Talking shop;Problems;Questions amp; answers
I have been teaching for three years now and love my work. I am used to teaching the Reception year curriculum, which I have taught since graduation, and I believe I have done a good job in helping to make this area one of the school's strengths. Recently, the headteacher told me that he was thinking about placing me in key stage 2 for the next academic year. I already feel nervous about the prospect and it's beginning to affect my teaching. Can I refuse to do as he asks?
Well, I suppose you could refuse but it might not do you any good. The bottom line is that the headteacher is empowered to deploy staff as he or she thinks fit.
You are quite right to be concerned about the proposal if what you've told me is all the information you have been given.
Before you get to a stand-off position however, you need to think a bit more about the pros and cons of the proposal and be prepared to ask a few questions and enter a dialogue with the head. First, you can't say the head isn't giving you enough notice. However, if the intervening time is not spent constructively, preparing, training and supporting you, then the length of notice will only serve to escalate your anxiety. If that were the case then you would have been put in an invidious position.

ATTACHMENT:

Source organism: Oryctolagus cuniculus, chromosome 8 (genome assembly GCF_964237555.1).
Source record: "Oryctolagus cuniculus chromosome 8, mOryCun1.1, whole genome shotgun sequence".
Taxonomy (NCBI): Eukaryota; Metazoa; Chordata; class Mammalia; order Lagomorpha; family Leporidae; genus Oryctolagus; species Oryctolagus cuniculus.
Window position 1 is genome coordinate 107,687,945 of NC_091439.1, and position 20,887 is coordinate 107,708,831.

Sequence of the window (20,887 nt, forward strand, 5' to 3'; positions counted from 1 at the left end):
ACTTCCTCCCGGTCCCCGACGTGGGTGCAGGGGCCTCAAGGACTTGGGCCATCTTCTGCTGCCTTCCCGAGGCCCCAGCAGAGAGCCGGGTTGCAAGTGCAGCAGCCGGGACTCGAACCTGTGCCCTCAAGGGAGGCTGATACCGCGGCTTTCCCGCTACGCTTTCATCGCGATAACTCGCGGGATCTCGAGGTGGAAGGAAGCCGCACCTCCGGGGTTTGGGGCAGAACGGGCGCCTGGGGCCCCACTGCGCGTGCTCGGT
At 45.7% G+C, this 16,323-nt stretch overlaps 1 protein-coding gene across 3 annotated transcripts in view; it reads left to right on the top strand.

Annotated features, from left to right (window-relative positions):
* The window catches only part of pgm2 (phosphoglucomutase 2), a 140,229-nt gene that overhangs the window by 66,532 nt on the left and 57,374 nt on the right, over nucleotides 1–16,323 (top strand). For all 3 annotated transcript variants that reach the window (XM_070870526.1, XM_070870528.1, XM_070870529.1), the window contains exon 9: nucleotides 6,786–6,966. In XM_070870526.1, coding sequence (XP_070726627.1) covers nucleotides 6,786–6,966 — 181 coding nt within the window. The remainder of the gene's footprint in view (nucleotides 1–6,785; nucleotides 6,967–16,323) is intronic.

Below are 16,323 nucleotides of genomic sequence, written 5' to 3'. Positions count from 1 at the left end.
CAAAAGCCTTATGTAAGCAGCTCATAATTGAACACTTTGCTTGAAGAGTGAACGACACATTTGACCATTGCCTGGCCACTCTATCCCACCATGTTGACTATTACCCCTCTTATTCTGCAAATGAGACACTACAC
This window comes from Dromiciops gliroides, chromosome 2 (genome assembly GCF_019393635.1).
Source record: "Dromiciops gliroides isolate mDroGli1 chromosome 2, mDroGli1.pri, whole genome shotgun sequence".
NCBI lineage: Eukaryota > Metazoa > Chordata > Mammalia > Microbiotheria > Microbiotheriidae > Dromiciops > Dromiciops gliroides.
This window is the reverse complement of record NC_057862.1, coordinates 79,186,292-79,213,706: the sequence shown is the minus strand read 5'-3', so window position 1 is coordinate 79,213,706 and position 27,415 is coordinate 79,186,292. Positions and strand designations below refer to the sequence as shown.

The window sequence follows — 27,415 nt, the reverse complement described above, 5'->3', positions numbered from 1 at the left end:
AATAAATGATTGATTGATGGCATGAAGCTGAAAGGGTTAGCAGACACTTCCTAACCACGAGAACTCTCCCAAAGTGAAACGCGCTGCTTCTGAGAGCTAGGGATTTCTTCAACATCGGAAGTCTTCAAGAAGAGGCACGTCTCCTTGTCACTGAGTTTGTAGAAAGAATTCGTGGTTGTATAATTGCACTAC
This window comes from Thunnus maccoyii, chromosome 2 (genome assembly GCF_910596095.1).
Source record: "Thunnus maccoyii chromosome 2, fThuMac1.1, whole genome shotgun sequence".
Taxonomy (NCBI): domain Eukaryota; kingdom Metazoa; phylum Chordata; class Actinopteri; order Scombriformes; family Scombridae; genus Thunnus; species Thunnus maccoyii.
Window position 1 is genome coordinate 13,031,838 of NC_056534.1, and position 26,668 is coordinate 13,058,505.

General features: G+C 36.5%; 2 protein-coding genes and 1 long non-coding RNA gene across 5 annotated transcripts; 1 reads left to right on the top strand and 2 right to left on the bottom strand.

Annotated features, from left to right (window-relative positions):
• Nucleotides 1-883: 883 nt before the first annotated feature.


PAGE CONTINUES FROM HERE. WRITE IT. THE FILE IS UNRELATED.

Second, the head may be doing your career a big favour in the long run. He may have identified your potential and want to give you the broadest experience base he can. You'll be glad of that in years to come. Third, you need to find out what year he has in mind for you. There is a big difference between the curriculum in Year 3 and Y6. If you are prepared to have a professional conversation with your head you may well come to an agreement about your career development, which might include a staged progression through KS1 and into KS2.
You would benefit from experiencing the reality of curriculum and child development and be well placed to take advantage of promotion opportunities. Remember the old adage: "If you can teach Reception you can teach anything".